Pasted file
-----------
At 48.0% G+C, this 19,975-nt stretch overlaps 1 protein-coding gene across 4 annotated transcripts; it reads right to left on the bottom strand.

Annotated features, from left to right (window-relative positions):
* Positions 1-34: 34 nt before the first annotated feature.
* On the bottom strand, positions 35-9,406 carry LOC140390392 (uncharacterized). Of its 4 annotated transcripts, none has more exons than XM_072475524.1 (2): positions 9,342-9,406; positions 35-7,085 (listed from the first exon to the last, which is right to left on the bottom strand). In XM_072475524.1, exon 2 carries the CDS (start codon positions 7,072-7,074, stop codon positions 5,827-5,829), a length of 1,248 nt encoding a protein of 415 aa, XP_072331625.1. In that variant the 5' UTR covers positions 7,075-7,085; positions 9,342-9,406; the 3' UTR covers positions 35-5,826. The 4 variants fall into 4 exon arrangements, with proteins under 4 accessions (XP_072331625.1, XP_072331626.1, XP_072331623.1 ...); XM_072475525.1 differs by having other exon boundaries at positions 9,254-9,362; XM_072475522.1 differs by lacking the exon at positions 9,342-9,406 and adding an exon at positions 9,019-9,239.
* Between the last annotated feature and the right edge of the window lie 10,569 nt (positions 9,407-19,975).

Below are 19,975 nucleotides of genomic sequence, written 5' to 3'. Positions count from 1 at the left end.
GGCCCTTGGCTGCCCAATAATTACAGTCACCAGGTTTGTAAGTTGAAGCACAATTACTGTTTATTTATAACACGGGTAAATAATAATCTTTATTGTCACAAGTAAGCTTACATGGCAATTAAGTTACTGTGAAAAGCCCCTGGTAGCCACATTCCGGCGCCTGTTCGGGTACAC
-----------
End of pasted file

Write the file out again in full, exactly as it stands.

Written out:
At 48.0% G+C, this 19,975-nt stretch overlaps 1 protein-coding gene across 4 annotated transcripts; it reads right to left on the bottom strand.

Annotated features, from left to right (window-relative positions):
* Positions 1-34: 34 nt before the first annotated feature.
* On the bottom strand, positions 35-9,406 carry LOC140390392 (uncharacterized). Of its 4 annotated transcripts, none has more exons than XM_072475524.1 (2): positions 9,342-9,406; positions 35-7,085 (listed from the first exon to the last, which is right to left on the bottom strand). In XM_072475524.1, exon 2 carries the CDS (start codon positions 7,072-7,074, stop codon positions 5,827-5,829), a length of 1,248 nt encoding a protein of 415 aa, XP_072331625.1. In that variant the 5' UTR covers positions 7,075-7,085; positions 9,342-9,406; the 3' UTR covers positions 35-5,826. The 4 variants fall into 4 exon arrangements, with proteins under 4 accessions (XP_072331625.1, XP_072331626.1, XP_072331623.1 ...); XM_072475525.1 differs by having other exon boundaries at positions 9,254-9,362; XM_072475522.1 differs by lacking the exon at positions 9,342-9,406 and adding an exon at positions 9,019-9,239.
* Between the last annotated feature and the right edge of the window lie 10,569 nt (positions 9,407-19,975).

Below are 19,975 nucleotides of genomic sequence, written 5' to 3'. Positions count from 1 at the left end.
GGCCCTTGGCTGCCCAATAATTACAGTCACCAGGTTTGTAAGTTGAAGCACAATTACTGTTTATTTATAACACGGGTAAATAATAATCTTTATTGTCACAAGTAAGCTTACATGGCAATTAAGTTACTGTGAAAAGCCCCTGGTAGCCACATTCCGGCGCCTGTTCGGGTACAC